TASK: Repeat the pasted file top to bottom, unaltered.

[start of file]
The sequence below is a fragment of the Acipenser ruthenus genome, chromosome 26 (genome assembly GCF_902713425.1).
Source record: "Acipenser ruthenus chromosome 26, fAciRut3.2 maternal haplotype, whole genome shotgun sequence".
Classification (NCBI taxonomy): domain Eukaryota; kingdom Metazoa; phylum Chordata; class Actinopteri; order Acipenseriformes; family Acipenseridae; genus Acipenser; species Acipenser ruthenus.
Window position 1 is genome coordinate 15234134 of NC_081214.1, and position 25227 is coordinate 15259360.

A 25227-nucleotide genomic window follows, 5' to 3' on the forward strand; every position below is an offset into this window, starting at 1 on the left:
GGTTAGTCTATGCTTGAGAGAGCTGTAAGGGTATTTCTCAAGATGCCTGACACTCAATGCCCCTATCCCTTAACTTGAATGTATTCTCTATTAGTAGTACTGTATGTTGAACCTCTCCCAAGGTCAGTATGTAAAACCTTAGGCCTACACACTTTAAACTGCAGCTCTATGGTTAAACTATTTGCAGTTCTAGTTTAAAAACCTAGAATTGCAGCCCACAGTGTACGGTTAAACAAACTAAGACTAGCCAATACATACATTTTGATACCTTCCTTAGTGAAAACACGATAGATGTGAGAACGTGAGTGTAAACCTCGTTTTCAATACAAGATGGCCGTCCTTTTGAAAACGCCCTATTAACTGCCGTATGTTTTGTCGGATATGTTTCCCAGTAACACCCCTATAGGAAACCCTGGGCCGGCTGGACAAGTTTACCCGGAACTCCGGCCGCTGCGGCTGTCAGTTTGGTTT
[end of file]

The sequence below is a fragment of the Acipenser ruthenus genome, chromosome 26 (genome assembly GCF_902713425.1).
Source record: "Acipenser ruthenus chromosome 26, fAciRut3.2 maternal haplotype, whole genome shotgun sequence".
Classification (NCBI taxonomy): domain Eukaryota; kingdom Metazoa; phylum Chordata; class Actinopteri; order Acipenseriformes; family Acipenseridae; genus Acipenser; species Acipenser ruthenus.
Window position 1 is genome coordinate 15234134 of NC_081214.1, and position 25227 is coordinate 15259360.

A 25227-nucleotide genomic window follows, 5' to 3' on the forward strand; every position below is an offset into this window, starting at 1 on the left:
GGTTAGTCTATGCTTGAGAGAGCTGTAAGGGTATTTCTCAAGATGCCTGACACTCAATGCCCCTATCCCTTAACTTGAATGTATTCTCTATTAGTAGTACTGTATGTTGAACCTCTCCCAAGGTCAGTATGTAAAACCTTAGGCCTACACACTTTAAACTGCAGCTCTATGGTTAAACTATTTGCAGTTCTAGTTTAAAAACCTAGAATTGCAGCCCACAGTGTACGGTTAAACAAACTAAGACTAGCCAATACATACATTTTGATACCTTCCTTAGTGAAAACACGATAGATGTGAGAACGTGAGTGTAAACCTCGTTTTCAATACAAGATGGCCGTCCTTTTGAAAACGCCCTATTAACTGCCGTATGTTTTGTCGGATATGTTTCCCAGTAACACCCCTATAGGAAACCCTGGGCCGGCTGGACAAGTTTACCCGGAACTCCGGCCGCTGCGGCTGTCAGTTTGGTTT